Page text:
On the third day of school at Thomas Jefferson Junior High School in Naperville, 27 eighth graders shuffle into room 216 for English class.
For the next hour, they’ll dissect a quote by the man their school is named after.
“What’s Jefferson saying here?” asks their teacher Holly Bontkowski.
A student raises her hand and says, “He’s saying that he believes in democracy and that the people should have the power, but that they should use the power well and if they aren’t then they shouldn’t take it away from them but they should teach them how to use it right.”
“And who’s they?” Bontkowski asks.
“The government?” the student responds
“Yeah, the government shouldn’t take the power away from them. Who’s them?” Bontkowski presses.
“The people,” says the student.
This is not what Holly Bontkowski would have taught in her English class on the third day of school last year.
“It’s a big shift,” Bontkowski tells me between classes. “It’s going to be very important that they can read history, science. If you looked at that quote it was completely out of their context level. It’s critical that they have the confidence to look at it and say, ‘OK, I can break this down. I can read this.’”
Jefferson Junior High is one of thousands of schools across Illinois getting a new curriculum this fall.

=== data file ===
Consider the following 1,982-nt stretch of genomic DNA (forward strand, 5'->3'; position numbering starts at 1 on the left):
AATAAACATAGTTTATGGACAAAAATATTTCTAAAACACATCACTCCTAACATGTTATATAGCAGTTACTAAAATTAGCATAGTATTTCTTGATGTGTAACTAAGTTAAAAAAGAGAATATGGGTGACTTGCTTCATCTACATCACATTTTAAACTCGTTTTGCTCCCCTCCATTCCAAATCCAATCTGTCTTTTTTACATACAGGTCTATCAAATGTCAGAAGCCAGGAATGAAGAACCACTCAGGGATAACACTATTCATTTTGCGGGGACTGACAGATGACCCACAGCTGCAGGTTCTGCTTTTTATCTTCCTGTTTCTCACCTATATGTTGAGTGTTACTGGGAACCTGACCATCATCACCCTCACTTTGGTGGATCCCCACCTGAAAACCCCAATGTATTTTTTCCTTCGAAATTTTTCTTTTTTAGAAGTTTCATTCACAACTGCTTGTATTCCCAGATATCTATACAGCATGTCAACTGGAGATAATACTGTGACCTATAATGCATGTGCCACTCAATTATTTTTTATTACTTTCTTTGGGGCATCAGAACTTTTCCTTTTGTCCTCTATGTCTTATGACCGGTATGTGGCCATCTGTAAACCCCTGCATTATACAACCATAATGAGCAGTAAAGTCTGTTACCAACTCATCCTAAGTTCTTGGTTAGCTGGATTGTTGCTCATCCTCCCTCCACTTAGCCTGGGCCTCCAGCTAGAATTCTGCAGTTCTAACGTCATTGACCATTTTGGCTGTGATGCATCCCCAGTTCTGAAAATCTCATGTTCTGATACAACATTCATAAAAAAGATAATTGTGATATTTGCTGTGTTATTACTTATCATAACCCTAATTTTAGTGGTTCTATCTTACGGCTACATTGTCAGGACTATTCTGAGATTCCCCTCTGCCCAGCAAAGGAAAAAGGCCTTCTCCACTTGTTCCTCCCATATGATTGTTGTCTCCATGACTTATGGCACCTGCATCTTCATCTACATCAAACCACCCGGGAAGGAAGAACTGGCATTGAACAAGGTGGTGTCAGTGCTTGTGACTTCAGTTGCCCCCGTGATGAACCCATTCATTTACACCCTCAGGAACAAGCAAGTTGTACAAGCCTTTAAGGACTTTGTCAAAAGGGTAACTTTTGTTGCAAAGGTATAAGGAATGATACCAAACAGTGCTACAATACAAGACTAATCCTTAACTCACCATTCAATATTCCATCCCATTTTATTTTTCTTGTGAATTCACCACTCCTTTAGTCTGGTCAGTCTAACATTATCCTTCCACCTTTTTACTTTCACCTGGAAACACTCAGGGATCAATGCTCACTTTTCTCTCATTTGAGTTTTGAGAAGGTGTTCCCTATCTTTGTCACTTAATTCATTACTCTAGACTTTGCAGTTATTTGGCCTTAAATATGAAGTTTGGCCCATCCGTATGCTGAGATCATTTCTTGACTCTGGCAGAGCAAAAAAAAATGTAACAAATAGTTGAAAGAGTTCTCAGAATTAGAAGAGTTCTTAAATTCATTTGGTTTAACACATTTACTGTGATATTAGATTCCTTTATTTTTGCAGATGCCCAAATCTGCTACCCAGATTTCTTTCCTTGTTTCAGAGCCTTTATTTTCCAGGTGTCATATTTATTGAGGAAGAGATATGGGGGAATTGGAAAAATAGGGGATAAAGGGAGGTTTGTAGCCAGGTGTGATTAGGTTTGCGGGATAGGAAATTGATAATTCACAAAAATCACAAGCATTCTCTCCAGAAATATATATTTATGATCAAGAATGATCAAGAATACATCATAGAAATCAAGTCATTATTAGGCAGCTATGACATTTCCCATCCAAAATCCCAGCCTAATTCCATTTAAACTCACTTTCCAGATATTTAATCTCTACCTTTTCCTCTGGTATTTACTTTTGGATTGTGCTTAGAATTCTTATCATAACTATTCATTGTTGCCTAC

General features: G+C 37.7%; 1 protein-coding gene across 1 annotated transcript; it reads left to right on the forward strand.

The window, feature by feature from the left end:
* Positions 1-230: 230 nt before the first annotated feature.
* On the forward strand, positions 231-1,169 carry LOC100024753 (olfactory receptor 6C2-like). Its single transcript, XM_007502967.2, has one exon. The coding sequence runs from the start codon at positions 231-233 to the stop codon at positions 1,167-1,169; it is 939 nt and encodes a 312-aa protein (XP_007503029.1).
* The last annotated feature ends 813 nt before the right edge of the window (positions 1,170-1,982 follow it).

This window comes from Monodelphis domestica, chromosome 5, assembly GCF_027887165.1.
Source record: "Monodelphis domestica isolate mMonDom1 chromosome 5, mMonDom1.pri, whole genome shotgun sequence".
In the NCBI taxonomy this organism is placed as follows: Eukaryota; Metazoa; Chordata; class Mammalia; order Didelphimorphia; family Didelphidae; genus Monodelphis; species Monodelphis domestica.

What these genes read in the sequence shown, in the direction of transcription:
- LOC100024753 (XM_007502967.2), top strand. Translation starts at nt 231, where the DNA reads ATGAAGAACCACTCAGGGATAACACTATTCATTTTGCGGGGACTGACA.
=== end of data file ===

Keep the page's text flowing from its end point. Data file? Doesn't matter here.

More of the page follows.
That’s because Illinois is one of 46 states adopting a new set of national math and reading standards called the “Common Core.” Common Core is in the process of developing science and social studies standards, but those won’t be out until later this year or next year.
President Barack Obama made Common Core a key requirement when he was doling out billions of dollars in competitive federal grants. The idea is to have a more comprehensive and fair way to measure students across states.
Instead of the Illinois Learning Standards, which some teachers described as a lengthy checklist of content standards, the state will use Common Core’s math and reading standards. Districts have until 2014 to adjust, but many are starting to introduce Common Core-aligned lessons into their day-to-day classes.
The standards are meant to make students dig deeper, write more, and articulate why what they’re learning even matters.
Lisa Hendrix is an English teacher at Gwendolyn Brooks Middle School in Oak Park. She says the content will largely stay the same, but how and when it’s taught will change.
“They’re still going to get all of the basic fundamental vocabulary, word study, literature, writing, technology, listening and speaking, they’re going to get all of that. But the pacing may be different,” Hendrix said.
In math, that means students will be exposed to algebra sooner, they’ll get geometry later and lessons, like “how to tell time,” will fall by the wayside.
For English, books will be longer and more complex earlier on, and all students will get more non-fiction. At least half of what students read, starting in Kindergarten, will be non-fiction.
That means books about turtles and trains, and less Clifford the Big Red Dog in Kindergarten. In middle and high school, it’ll be more newspaper and magazine articles, and a little less Shakespeare. The Common Core still suggests many of the classics, like The Adventures of Tom Sawyer and the Great Gatsby, but proposes teaching them in a more analytical way.